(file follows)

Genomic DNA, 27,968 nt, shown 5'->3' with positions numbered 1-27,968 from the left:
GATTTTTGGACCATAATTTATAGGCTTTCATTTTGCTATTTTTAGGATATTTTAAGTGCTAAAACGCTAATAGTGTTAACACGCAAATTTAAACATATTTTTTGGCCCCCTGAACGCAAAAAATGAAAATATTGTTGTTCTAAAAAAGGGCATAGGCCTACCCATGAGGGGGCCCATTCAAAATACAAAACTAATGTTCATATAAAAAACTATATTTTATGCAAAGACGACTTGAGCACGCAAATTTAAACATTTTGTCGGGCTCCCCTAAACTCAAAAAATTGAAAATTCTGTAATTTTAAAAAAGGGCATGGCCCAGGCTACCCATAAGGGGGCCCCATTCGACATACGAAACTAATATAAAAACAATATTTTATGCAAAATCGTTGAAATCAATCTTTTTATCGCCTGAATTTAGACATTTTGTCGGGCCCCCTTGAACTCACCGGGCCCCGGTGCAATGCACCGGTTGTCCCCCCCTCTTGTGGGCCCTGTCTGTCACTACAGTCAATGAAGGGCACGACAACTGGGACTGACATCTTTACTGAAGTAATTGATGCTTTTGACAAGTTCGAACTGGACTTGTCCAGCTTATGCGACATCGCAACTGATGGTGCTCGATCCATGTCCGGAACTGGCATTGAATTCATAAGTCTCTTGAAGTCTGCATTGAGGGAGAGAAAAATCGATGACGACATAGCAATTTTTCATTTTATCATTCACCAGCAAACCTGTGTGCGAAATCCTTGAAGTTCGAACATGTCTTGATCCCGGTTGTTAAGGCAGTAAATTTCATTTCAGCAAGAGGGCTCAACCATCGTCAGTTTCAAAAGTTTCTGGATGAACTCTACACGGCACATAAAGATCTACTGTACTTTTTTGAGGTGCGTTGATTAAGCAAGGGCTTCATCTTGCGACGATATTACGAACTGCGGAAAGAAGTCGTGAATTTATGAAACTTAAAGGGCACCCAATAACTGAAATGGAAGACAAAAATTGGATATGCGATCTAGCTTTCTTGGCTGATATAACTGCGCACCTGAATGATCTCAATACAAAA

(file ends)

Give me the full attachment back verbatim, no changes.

Genomic DNA, 27,968 nt, shown 5'->3' with positions numbered 1-27,968 from the left:
GATTTTTGGACCATAATTTATAGGCTTTCATTTTGCTATTTTTAGGATATTTTAAGTGCTAAAACGCTAATAGTGTTAACACGCAAATTTAAACATATTTTTTGGCCCCCTGAACGCAAAAAATGAAAATATTGTTGTTCTAAAAAAGGGCATAGGCCTACCCATGAGGGGGCCCATTCAAAATACAAAACTAATGTTCATATAAAAAACTATATTTTATGCAAAGACGACTTGAGCACGCAAATTTAAACATTTTGTCGGGCTCCCCTAAACTCAAAAAATTGAAAATTCTGTAATTTTAAAAAAGGGCATGGCCCAGGCTACCCATAAGGGGGCCCCATTCGACATACGAAACTAATATAAAAACAATATTTTATGCAAAATCGTTGAAATCAATCTTTTTATCGCCTGAATTTAGACATTTTGTCGGGCCCCCTTGAACTCACCGGGCCCCGGTGCAATGCACCGGTTGTCCCCCCCTCTTGTGGGCCCTGTCTGTCACTACAGTCAATGAAGGGCACGACAACTGGGACTGACATCTTTACTGAAGTAATTGATGCTTTTGACAAGTTCGAACTGGACTTGTCCAGCTTATGCGACATCGCAACTGATGGTGCTCGATCCATGTCCGGAACTGGCATTGAATTCATAAGTCTCTTGAAGTCTGCATTGAGGGAGAGAAAAATCGATGACGACATAGCAATTTTTCATTTTATCATTCACCAGCAAACCTGTGTGCGAAATCCTTGAAGTTCGAACATGTCTTGATCCCGGTTGTTAAGGCAGTAAATTTCATTTCAGCAAGAGGGCTCAACCATCGTCAGTTTCAAAAGTTTCTGGATGAACTCTACACGGCACATAAAGATCTACTGTACTTTTTTGAGGTGCGTTGATTAAGCAAGGGCTTCATCTTGCGACGATATTACGAACTGCGGAAAGAAGTCGTGAATTTATGAAACTTAAAGGGCACCCAATAACTGAAATGGAAGACAAAAATTGGATATGCGATCTAGCTTTCTTGGCTGATATAACTGCGCACCTGAATGATCTCAATACAAAA